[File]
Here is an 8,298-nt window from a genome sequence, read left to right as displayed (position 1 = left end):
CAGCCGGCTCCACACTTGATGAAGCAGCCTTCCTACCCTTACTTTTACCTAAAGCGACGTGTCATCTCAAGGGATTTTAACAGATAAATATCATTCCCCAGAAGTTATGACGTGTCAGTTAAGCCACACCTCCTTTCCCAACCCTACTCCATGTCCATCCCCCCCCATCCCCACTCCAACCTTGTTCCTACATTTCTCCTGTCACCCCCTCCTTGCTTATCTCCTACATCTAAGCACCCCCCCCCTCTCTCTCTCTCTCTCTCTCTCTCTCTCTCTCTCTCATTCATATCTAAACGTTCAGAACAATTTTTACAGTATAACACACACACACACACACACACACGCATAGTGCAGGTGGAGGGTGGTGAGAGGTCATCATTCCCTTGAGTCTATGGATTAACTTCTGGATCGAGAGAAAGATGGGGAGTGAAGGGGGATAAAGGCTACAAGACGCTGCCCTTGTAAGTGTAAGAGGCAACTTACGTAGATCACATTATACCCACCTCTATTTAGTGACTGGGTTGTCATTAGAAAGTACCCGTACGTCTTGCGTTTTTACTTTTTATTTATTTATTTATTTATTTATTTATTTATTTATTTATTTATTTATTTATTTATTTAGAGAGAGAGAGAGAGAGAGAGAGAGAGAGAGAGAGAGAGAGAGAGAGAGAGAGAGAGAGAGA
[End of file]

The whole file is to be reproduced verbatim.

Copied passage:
Here is an 8,298-nt window from a genome sequence, read left to right as displayed (position 1 = left end):
CAGCCGGCTCCACACTTGATGAAGCAGCCTTCCTACCCTTACTTTTACCTAAAGCGACGTGTCATCTCAAGGGATTTTAACAGATAAATATCATTCCCCAGAAGTTATGACGTGTCAGTTAAGCCACACCTCCTTTCCCAACCCTACTCCATGTCCATCCCCCCCCATCCCCACTCCAACCTTGTTCCTACATTTCTCCTGTCACCCCCTCCTTGCTTATCTCCTACATCTAAGCACCCCCCCCCTCTCTCTCTCTCTCTCTCTCTCTCTCTCTCTCTCTCATTCATATCTAAACGTTCAGAACAATTTTTACAGTATAACACACACACACACACACACACACGCATAGTGCAGGTGGAGGGTGGTGAGAGGTCATCATTCCCTTGAGTCTATGGATTAACTTCTGGATCGAGAGAAAGATGGGGAGTGAAGGGGGATAAAGGCTACAAGACGCTGCCCTTGTAAGTGTAAGAGGCAACTTACGTAGATCACATTATACCCACCTCTATTTAGTGACTGGGTTGTCATTAGAAAGTACCCGTACGTCTTGCGTTTTTACTTTTTATTTATTTATTTATTTATTTATTTATTTATTTATTTATTTATTTATTTATTTATTTAGAGAGAGAGAGAGAGAGAGAGAGAGAGAGAGAGAGAGAGAGAGAGAGAGAGAGAGAGAGAGA